Hurricanes had always fascinated me, how they had the power to change the landscape. I felt excited at the end of every summer wishing the powerful winds would blow the deadwood away and the world would start over fresh and new.
Hurricane Carol swept through southeastern Massachusetts in August of 1954. Ignoring my mother’s warning, I ran out to the street where a huge tree had fallen down and was blocking traffic. Reaching up in the air I grabbed at leaves the wind had prematurely separated from their branches.
Dancing around the street, I kept wishing the wind would carry me away and put me down, like it had Dorothy, far away from Kansas.
Whether it was thirty degrees with two feet of snow on the ground or ninety degrees and humid, I learned to fashion a life for myself outdoors, usually in the woods.
Areas hollowed out by the wind became the rooms in my make-believe home fashioned on tree stumps and big granite boulders. Draping an old, tattered sheet over a low horizontal branch, I cut squares in it to make windows. Bits and pieces in the garage that had been left for the dump found new purpose in my imaginary home. Rusty tin cans, smashed under my feet, became ashtrays. An oversized bottle turned into a lamp. A couple of old crates became chairs. A broken old radio left near the brook added a nice touch to the kitchen table, itself a small scrap of plywood. Playing out my fantasies was a favorite pastime.
Inside the house, there was no escape. My family had moved into a converted schoolhouse in Massachusetts when I was six months old. There were four bedrooms upstairs, and since I was just a baby, my parents gave me the littlest one, the size of a large, walk-in closet. As I grew, I felt terrible resentment towards my sister Lucy not only because she had been awarded the room with a window facing the lake and was a graceful dancing student but because she was so much closer than I to our father. Still, I tried tagging along with her, though I felt she didn’t want me around.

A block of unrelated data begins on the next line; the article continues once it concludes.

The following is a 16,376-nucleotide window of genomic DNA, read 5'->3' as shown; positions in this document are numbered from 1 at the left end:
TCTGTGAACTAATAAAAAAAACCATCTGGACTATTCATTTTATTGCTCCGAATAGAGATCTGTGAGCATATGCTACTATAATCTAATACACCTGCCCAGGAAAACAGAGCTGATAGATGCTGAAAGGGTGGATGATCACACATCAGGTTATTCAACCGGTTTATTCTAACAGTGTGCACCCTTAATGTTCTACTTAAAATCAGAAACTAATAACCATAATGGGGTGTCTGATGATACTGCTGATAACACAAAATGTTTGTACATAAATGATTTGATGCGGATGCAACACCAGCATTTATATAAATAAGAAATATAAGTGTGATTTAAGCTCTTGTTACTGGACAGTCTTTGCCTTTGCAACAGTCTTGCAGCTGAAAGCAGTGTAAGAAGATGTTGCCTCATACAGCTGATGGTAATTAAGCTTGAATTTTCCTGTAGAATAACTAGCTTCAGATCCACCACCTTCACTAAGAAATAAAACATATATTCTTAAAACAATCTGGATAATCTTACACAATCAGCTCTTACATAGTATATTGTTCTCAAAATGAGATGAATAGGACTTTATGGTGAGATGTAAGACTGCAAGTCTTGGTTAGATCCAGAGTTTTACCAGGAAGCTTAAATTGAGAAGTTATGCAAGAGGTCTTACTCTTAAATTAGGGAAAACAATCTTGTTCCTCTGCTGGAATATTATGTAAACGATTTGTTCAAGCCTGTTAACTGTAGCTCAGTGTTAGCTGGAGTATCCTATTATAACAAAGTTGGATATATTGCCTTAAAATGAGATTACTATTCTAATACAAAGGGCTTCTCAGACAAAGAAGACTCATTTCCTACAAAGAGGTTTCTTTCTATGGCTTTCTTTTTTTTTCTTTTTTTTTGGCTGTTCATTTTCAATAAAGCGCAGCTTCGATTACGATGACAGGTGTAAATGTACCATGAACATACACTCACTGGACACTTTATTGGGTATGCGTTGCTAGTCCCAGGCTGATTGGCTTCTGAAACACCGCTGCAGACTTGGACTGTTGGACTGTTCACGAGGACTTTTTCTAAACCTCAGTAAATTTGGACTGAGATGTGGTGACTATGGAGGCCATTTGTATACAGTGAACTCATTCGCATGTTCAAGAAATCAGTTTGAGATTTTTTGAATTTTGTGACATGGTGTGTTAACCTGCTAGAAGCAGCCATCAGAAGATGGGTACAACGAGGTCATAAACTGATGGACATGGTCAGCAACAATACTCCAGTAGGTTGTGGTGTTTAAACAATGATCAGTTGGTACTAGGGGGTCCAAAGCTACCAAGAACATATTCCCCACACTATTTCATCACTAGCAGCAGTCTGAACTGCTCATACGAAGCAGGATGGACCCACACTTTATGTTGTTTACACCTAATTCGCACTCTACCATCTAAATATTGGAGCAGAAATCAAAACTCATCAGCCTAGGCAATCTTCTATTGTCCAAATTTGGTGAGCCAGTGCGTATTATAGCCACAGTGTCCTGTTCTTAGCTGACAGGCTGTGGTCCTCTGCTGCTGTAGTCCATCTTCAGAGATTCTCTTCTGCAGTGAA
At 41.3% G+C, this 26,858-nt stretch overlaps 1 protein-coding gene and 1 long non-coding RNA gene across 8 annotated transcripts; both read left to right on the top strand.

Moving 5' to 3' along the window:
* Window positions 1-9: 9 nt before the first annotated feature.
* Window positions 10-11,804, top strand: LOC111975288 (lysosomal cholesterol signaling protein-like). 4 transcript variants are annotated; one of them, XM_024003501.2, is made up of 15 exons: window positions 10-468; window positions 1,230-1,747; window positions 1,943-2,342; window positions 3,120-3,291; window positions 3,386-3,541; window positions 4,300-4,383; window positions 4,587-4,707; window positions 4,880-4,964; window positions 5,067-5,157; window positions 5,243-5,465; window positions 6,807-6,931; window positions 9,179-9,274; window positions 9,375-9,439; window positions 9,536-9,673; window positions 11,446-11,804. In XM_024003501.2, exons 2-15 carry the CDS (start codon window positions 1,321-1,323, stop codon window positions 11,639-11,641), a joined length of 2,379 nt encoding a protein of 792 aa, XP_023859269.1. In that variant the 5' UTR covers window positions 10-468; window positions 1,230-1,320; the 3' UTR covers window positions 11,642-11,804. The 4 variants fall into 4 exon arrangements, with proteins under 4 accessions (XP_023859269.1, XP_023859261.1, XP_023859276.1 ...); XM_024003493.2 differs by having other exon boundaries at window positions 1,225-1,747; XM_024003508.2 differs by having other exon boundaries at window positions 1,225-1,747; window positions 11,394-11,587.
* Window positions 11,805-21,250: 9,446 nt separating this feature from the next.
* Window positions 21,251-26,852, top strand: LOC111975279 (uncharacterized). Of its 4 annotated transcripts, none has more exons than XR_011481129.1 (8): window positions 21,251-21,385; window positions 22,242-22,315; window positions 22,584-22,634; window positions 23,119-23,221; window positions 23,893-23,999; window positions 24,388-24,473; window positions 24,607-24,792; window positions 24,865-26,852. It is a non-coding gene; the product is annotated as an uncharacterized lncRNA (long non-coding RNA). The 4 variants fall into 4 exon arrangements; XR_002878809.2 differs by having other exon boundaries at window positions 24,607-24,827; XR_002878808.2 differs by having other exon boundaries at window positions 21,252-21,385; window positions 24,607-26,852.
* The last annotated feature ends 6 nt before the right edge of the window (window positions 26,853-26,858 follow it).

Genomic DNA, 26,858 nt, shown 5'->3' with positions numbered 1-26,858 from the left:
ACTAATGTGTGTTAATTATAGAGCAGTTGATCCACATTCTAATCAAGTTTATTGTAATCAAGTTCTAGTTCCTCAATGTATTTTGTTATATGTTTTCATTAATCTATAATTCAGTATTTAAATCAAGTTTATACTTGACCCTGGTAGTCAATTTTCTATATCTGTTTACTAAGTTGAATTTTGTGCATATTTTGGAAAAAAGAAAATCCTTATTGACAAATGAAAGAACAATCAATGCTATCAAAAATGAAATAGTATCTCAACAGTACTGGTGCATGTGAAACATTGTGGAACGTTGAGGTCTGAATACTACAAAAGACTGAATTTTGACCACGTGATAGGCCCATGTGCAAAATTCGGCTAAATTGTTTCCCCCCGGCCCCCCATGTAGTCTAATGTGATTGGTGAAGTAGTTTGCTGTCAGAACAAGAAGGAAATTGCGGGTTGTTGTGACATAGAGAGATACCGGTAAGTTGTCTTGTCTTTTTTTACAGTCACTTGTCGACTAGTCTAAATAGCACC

One day I snuck into her room while Daddy was working in the basement and Mom was napping across the hall. I could do anything! I started by smashing one of her ballerina statues on the floor.
I looked at all her ballet costumes and pretty pink tutus. My sister was such a star, but I wanted attention too. I gazed at the perfumes and talcum powder on her dressing table. Just for a little while I can be a princess too.
She had a growing collection of Joyce shoes, all carefully lined up in her closet. I just wanted to wear them in her room for a few minutes. I hoped that by putting on her shoes her magic would rub off on me. Maybe my parents would love me as much as they loved her.
I shuffled around, but they were swimming on me as I struggled to keep them on my feet. So I gave up and put them back in her closet. Lucy would be home soon and my princess time was running out. As I heard her approaching the stairs, I returned to my place in the corners of the house. Lucy went right into her closet. I hadn’t been careful to put the shoes back where they’d been neatly placed.
Why had I been so careless?
Exploding out of her room, Lucy confronted, not me, but our mother, who was awake by then, about my latest theft. Tears streaming down her face, she implored:
“Mother, Mary has been in my closet. She took my favorite shoes again. And she
smashed my favorite ballerina on the floor. You always let her get away with this. Please do something this time!”
“Lucy, you’re the older of the two of you. You do something.”